‘I’m going with George,’ I tell Lee, and I run after George before Lee can make me stay. Lee can’t leave now, he only has three frightened and inexperienced sixth-years to guard the passage, and they need him.
There are more and more explosions outside. The castle is groaning like a wounded beast, and in a way it is. I have followed George through a bewildering maze of secret passages which I never knew existed and I find myself running along a corridor on the seventh floor. We reach a junction when a soot-blackened someone wearing singed school robes slithers to a halt in front of us. It takes me a moment to recognise him. It’s Draco Malfoy, of all people! He looks like a terrified little schoolboy. George hesitates; I don’t think that he’s recognised Malfoy under the grime.
‘Don’t hurt me! I’m on your side,’ Draco snivels, but I don’t trust him. He’s looking at me curiously; he is trying to recognise me. I’m not the first-year girl whose pigtails you used to pull until I cried, Draco. I’m not that “fat, useless, Hufflepuff half-breed”. I haven’t been her since the DA was formed, I think to myself. I have an overwhelming urge to hex him and I find myself hoping that he tries something sneaky. But he doesn’t.
‘I haven’t got a wand,’ he begs.
George Weasley looks at me; for some reason he still hasn’t recognised Malfoy. It’s probably because he always wore immaculate robes and was superior and sneering. Now he’s filthy, frightened and wretched.
‘Draco Malfoy, Slytherin,’ I tell George. ‘He’s a creep; he was in my year.’ Malfoy stares at me, startled. He still doesn’t recognise me, but years of insults boil up inside me. ‘He’s the one who almost killed Katie with that cursed necklace,’ I add vindictively.
Justin and Ernie told me all about that. They wrote to me after I’d left, and told me all about Draco’s betrayal of his school last year. He almost killed Katie, and Ron Weasley too, and he let the Death Eaters into the school. That’s when the Headmaster was killed. It’s a miracle that there weren’t more deaths.
George doesn’t hesitate. He thumps Malfoy in the eye, knocking him to the ground. It’s a good solid punch; I’ve seen a number of fights in the bar and I know that Draco will have a real shiner of a black eye after that punch. George looks down and realises that Draco was telling the truth, he does not have a wand. He steps over him. I follow, we turn the corner and see…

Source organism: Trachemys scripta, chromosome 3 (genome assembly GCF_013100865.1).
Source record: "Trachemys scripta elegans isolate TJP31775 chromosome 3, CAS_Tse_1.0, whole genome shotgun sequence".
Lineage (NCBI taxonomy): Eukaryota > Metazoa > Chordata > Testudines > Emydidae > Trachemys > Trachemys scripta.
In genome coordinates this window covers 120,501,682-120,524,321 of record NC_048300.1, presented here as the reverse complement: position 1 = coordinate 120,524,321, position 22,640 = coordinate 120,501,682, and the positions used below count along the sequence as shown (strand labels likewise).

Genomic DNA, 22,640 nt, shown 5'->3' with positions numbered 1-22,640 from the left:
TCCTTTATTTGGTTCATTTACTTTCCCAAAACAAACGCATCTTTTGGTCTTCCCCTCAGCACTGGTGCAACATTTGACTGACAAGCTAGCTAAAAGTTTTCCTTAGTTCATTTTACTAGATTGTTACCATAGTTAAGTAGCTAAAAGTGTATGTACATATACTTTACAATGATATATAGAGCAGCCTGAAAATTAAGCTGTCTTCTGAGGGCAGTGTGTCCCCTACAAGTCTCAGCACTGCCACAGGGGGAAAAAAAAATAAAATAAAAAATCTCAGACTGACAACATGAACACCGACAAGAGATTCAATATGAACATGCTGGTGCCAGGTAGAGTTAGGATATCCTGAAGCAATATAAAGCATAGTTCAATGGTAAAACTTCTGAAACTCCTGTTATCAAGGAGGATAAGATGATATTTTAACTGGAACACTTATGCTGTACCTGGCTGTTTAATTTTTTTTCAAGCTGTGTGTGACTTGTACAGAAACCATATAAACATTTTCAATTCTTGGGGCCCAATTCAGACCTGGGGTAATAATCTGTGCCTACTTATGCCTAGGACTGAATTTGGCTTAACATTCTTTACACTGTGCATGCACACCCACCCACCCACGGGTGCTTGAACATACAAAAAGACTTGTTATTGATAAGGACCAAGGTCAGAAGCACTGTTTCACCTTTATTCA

We see the unimaginable, the incomprehensible. Malfoy’s henchman, Gregory Goyle is bending over the body of Fred Weasley, rifling through his robes. Fred is dead, there is no doubt. I feel sick.
This cannot be real.
‘Fred?’ George screams in horror, ‘No! Fred! Leave him alone!’
George moves forwards, firing hexes blindly down the corridor towards Goyle.
Malfoy is behind us, I remember. I spin around, preparing to defend us, but Malfoy has fled. I wonder if he killed Fred.
If he did, he’s a dead man!
Goyle is cowering, hiding behind the rubble which is strewn across the corridor, but he is not firing back. Why not?
He does not have a wand, either, I realise. How could either of them have killed Fred if they don’t have wands? Why don’t they have wands? But this is not the time for questions.
George’s grief-stricken aim is terrible. I step alongside him and aim carefully. Goyle cowers and dodges into alcoves. He drops to the floor and slides backwards as we advance. There is an Acromantula advancing towards us. George laughs madly. Goyle is trapped, stuck between us and a giant spider. He’s lying prone behind some rubble; he cannot escape! Then, suddenly, he is gone. He dives sideways, an ancient and solid looking broom in his hand, and leaps through a gaping hole in the castle wall.
George screeches in anger and charges after him. I don’t follow; instead, I concentrate on the rapidly approaching Acromantula. My Blasting Curse sends it crashing back down the corridor and against the wall. Its legs twitch for a moment and then it lies still.
I run along the corridor and grab George. He’s leaning precariously through the hole, a tempting target for anyone outside. I pull him back inside moments before a curse flashes through the cavity. I drag him away, back along the corridor, back to the body of his twin.
‘He had a broom! The coward got away!’ George tells me, as if I hadn’t witnessed Goyle’s escape. Then he begins to cry. He cries wild, uncontrolled and uncontrollable tears of rage, grief and fear. He is bereft. I know how close the twins are. I’ve watched them in the pub. He slumps into my arms and I hold him tightly.
I say nothing. What words of comfort can I offer? “I’m sorry”? Of course I’m sorry, but those words are not enough, I know that. I lost my mother twenty months ago and even now I know that no words are enough for the sudden, inexplicable and violent loss of a loved one. No words can ever be enough.
So I simply hold him tightly until Percy arrives with Mr and Mrs Weasley. The sight of this grieving family is too much for me to bear so I flee the scene and leave the Weasleys to their grief.
I must find Ernie and Justin! I must be sure that they are safe.